Eleven years ago, the first major terrorist attack on the Western Hemisphere, took place when the Israeli Embassy in Buenos Aires was destroyed by a car bomb, killing 29 people and wounding more than 200.  Two years later, a similar attack in Buenos Aires destroyed the headquarters of the Argentine Mutual Aid Association (AMIA), killing 87 people and wounding hundreds.  This was a turning point, both for the Americas and for Jewish communities all over the world, as it represented the worst anti-Semitic attack since the end of the Second World War.  From that point on, the presence of Islamist terrorist cells in Latin America as well as the radicalization of some of the local Arab population have become issues of grave concern.

Among the countries suspected of harboring terrorist cells operating unhindered is Venezuela. This should be of particular concern as Venezuela is undergoing political and socio-economic turmoil and has seen its relations with the United States erode throughout the years due to President Chavez’s close relations to Cuba and to Arab rogue states, to his anti-US rhetoric, and to his authoritarian behavior undermining democracy and the rule of law.

Indeed, relations between the Venezuelan government and countries such as Iran and Libya flourish against the background of an unprecedented massive emigration from the country due to the climate of uncertainty Venezuela’s foreign and economic policies have spawned. 

The Chavez government has allowed for the entry of a significant number of Middle Easterners, using passports obtained illegally. There have been reports on the presence and activity of groups such as Hamas, Hezbollah and Islamiya al Gammat, particularly in Isla Margaritas, off the coast of Venezuela.  Chavez has also reportedly advocated for the release of Venezuelan-born “Carlos the Jackal” currently imprisoned in France on charges of terrorism, and known for his close links to Palestinian terrorists during the 1970’s. In addition, Chavez has publicly referred to Libyan dictator Colonel Muammar Al Kadhafi as a “hero.”   Furthermore, Chavez praised the government of Saddam Hussein and characterized it as a “model” for Venezuela.  Chavez also visited Iran, and referred to its campaign against the West as a “worthy” Holy War. Later, he publicly stated that Iran and Venezuela were in the throes of “sister revolutions” in which they shared goals and a common destiny.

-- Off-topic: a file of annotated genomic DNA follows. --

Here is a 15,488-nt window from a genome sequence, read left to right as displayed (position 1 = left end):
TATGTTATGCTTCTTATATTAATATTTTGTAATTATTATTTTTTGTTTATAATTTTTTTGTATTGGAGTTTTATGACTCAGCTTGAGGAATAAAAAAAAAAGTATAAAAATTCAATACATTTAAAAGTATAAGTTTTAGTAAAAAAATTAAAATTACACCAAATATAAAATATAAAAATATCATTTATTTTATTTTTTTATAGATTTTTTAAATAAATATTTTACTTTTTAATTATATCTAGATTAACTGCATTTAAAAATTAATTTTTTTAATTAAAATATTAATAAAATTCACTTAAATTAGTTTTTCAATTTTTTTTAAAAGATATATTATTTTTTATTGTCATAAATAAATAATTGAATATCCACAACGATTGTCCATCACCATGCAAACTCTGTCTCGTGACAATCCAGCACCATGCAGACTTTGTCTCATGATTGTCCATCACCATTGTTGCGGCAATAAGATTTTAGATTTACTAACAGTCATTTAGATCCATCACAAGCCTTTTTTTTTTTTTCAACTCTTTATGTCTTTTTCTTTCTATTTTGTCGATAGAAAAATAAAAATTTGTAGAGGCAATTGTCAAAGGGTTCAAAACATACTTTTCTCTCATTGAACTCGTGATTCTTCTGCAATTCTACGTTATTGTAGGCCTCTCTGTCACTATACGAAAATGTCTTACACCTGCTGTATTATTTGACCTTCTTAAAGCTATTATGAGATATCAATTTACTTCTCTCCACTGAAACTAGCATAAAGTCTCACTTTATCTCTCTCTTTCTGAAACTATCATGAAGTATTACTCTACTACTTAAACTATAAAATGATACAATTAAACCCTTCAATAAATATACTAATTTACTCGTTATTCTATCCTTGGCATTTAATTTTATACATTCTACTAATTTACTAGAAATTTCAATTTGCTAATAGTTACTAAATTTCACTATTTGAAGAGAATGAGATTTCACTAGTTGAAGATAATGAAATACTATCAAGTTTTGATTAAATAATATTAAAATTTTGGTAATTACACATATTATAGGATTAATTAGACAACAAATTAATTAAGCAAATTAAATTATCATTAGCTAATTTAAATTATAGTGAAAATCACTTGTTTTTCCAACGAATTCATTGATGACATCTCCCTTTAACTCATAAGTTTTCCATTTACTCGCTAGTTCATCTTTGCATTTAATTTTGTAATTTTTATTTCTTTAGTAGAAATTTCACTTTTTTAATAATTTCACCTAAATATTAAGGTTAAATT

The presence of terrorist cells in Venezuela, in addition to the sympathy of the Chavez government to suspected Arab and Muslim terrorists, should raise serious questions as to whether Venezuela could become a likely target for another terrorist attack against Israeli or Jewish institutions in Latin America or even the United States due to its geographical proximity to this country. 

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